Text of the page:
Discussion in 'Whitetail Deer Hunting' started by Indianabowhunter12, Mar 20, 2017.
How many inches does a whitetail bucks antlers grow from 3 to 4 years old typically, anybody know?
So many facters that play a part in antler growth but its usually a noticeable jump in size if everything is ok with all that play a part in the antler growth
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As stated above thats a very difficult question to answer. Its dependent on genetics, location, food sources, water sources, environmental stress, human pressure, predation pressure, and deer density among many other things. As a rule of thumb here in TN the difference in rack size from 3-4 years old is usually about 10-12". However I have seen deer lose 10" from 3-4 because of stress. We had one set of sheds from a 3 year old and the next year he was killed, in that one year he added 50" of antler!!!!! Its impossible to say what each deer will do from year to year but thats what keeps me watching the trail cams...
Every deer is different. To many factors come into play to really say. I think reasonably one could expect a 10-15" jump if they are not stressed and have an easy winter. As stated before they can also lose inches too. I have examples of both from pictures. One deer I had on camera lost inches between 2013 and 2014 because we had the hardest winter on record. The deer I shot last year put on 20-30" because he had two easy winters in a row and great genetics. I attached the one I figured put on 20-30" between 2015 and 2016.
To many variables but in most cases if conditions are favorable it best to pass on a 3 year old if you have that luxury. The target ranges in most locations for age is 4 to 5 years old I think.
Aging deer is one of the hardest things for me. Ive ran ALOT of trail cameras from 2013 to now (Been running them since 2003, but starting running 10+ after 2013), and every im year im reanalyzing how old i think my local bucks are.
For example, my #1 hitlister Captain Hook. I have no idea whether hes 6 or 7 this year. I started getting pictures of him in 2014 and he looked 4, but the following year he didnt make a very big jump. (14, 15, 16).
Then theres Senior. Rack wise my gut tells me he was 3 in 2014, 4 in 2015 and 6 last year. But his body tells me hes a year older than Captain Hook. (Senior on the right, Hook on the left).
Its a great mystery. On the newest episode of Midwest Whitetail, Bill Weinke states he has guessed wrong on most of the bucks hes killed. That tells me i have a long ways to go before im accurate in judging age.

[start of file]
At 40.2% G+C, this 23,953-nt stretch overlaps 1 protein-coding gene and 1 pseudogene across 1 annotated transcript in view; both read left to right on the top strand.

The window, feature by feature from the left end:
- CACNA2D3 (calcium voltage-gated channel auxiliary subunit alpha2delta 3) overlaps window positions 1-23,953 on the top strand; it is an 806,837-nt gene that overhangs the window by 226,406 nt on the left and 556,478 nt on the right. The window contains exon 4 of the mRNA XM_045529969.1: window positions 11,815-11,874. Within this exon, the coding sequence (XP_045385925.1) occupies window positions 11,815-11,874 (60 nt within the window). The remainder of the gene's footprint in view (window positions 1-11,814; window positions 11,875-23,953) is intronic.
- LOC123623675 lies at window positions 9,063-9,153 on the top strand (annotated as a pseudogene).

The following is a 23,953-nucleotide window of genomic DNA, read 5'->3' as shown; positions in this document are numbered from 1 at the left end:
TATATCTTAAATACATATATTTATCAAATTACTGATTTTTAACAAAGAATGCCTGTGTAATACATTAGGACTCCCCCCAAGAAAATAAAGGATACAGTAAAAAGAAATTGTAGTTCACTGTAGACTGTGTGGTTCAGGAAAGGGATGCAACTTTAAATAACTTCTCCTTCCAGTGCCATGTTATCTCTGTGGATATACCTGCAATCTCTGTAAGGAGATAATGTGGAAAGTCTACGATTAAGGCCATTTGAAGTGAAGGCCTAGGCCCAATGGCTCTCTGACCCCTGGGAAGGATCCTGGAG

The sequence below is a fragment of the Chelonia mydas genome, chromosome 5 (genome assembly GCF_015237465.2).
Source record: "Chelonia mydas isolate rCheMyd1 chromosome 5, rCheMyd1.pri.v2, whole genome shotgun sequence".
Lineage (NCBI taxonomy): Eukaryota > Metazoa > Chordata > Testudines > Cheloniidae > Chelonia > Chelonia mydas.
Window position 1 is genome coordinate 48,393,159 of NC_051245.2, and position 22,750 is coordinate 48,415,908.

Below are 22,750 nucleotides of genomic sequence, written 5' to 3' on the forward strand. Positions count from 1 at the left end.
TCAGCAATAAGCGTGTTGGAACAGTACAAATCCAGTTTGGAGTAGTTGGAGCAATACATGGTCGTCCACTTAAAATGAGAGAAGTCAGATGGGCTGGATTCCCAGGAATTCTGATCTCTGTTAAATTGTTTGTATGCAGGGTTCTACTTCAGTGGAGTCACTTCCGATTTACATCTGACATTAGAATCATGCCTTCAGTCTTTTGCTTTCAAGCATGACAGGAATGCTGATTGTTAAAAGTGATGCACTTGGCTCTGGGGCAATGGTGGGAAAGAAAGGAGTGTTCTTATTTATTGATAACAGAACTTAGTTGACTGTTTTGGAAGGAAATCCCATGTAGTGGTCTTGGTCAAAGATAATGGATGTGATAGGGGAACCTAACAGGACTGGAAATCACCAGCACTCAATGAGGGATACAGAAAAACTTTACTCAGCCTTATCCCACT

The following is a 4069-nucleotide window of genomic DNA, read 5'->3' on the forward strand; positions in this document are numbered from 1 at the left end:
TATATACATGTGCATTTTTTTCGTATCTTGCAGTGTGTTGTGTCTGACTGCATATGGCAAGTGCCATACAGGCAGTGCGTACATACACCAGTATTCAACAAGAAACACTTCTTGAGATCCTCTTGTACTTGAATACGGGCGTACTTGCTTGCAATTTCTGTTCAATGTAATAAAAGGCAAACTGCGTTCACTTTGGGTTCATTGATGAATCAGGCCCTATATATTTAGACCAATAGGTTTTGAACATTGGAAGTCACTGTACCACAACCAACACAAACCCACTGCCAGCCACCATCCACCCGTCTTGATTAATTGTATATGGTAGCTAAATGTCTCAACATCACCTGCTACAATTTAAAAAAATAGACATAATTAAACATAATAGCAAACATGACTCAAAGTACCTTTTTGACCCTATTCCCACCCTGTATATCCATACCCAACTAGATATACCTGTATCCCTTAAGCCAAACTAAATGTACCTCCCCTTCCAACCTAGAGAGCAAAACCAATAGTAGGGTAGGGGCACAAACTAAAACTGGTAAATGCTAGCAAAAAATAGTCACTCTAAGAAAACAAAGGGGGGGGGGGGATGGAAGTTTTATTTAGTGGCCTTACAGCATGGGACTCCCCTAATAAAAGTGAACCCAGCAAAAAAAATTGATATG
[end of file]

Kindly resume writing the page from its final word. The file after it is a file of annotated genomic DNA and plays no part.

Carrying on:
As far as inches from 3 to 4, i think its depends on these variable in order: Genetics-Nutrition-Weather-Stress.
Here is an example of one that hasn't done much. 4 years of history.
Don't listen to these hacks...the answer is 38.6292573 inches. Anyone that tells you different is utterly and completely full of it.
Thanks for the reply !
I will add getting to know the deer in your area and starting to kill a few and have them aged by the teeth goes a long ways when guessing age. You will start to pick up on average body shape and antler characteristics for the age groups. Genetics is one thing that can mess with everyone's guessing though. A deer with great genetics usually always looks older.
Hell that 312" non typical from Tennessee last November was aged at 3.5 in the one article I read.
Lots of conspiracy theories with that buck.
The 199" buck my brother killed is the anomaly in our area. Were pretty certain that he was either 5.5 or 6.5 years old. The earliest evidence we have of him is a (supposed) shed from 3 years prior, and he coulda have been either 3 or 4. He probably scored 130-140. The next year he BLEW up to 200ish. I have a shed that scored 82" from him. Then my brother killed him at 199" the following year.
He went from a mainframe 8 with 2 kickers (mid 130s), to a mainframe 10 with 10 plus kickers (200) to a mainframe 9 with 4 kickers (199").
That deer was killed very close to me. TWRA has officially aged him at 4.5 but the first biologist that checked him out put him at 3.5.
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Either way that is a crazy amount of antler for any wild deer being 3.5 or 4.5 to grow. I think the general consensus is with perfect conditions most deer don't top out till at least 6.5.
The Milo Hansen buck has been aged at 3.5 as well.
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